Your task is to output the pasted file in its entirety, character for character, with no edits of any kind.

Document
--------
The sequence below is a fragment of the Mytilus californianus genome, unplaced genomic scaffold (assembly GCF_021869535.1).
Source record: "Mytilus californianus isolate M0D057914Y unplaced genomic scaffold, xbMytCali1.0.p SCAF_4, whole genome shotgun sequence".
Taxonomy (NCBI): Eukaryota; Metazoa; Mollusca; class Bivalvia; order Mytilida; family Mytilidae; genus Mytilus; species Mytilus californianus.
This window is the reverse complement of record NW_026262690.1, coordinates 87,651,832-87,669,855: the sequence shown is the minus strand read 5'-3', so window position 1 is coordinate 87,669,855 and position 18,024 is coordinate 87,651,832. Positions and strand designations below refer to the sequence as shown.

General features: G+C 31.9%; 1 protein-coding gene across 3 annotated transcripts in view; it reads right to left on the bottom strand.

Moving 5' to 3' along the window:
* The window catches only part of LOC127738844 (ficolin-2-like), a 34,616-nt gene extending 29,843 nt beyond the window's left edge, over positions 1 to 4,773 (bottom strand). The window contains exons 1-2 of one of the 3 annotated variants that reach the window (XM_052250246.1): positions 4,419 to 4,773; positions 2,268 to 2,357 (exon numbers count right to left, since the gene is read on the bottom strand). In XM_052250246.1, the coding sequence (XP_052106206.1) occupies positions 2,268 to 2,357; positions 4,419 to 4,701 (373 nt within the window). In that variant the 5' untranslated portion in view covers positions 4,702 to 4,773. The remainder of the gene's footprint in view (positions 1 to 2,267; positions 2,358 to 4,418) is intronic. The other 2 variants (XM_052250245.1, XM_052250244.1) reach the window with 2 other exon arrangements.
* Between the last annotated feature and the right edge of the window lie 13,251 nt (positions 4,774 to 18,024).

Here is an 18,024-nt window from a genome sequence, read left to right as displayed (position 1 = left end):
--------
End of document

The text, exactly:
The sequence below is a fragment of the Mytilus californianus genome, unplaced genomic scaffold (assembly GCF_021869535.1).
Source record: "Mytilus californianus isolate M0D057914Y unplaced genomic scaffold, xbMytCali1.0.p SCAF_4, whole genome shotgun sequence".
Taxonomy (NCBI): Eukaryota; Metazoa; Mollusca; class Bivalvia; order Mytilida; family Mytilidae; genus Mytilus; species Mytilus californianus.
This window is the reverse complement of record NW_026262690.1, coordinates 87,651,832-87,669,855: the sequence shown is the minus strand read 5'-3', so window position 1 is coordinate 87,669,855 and position 18,024 is coordinate 87,651,832. Positions and strand designations below refer to the sequence as shown.

General features: G+C 31.9%; 1 protein-coding gene across 3 annotated transcripts in view; it reads right to left on the bottom strand.

Moving 5' to 3' along the window:
* The window catches only part of LOC127738844 (ficolin-2-like), a 34,616-nt gene extending 29,843 nt beyond the window's left edge, over positions 1 to 4,773 (bottom strand). The window contains exons 1-2 of one of the 3 annotated variants that reach the window (XM_052250246.1): positions 4,419 to 4,773; positions 2,268 to 2,357 (exon numbers count right to left, since the gene is read on the bottom strand). In XM_052250246.1, the coding sequence (XP_052106206.1) occupies positions 2,268 to 2,357; positions 4,419 to 4,701 (373 nt within the window). In that variant the 5' untranslated portion in view covers positions 4,702 to 4,773. The remainder of the gene's footprint in view (positions 1 to 2,267; positions 2,358 to 4,418) is intronic. The other 2 variants (XM_052250245.1, XM_052250244.1) reach the window with 2 other exon arrangements.
* Between the last annotated feature and the right edge of the window lie 13,251 nt (positions 4,774 to 18,024).

Here is an 18,024-nt window from a genome sequence, read left to right as displayed (position 1 = left end):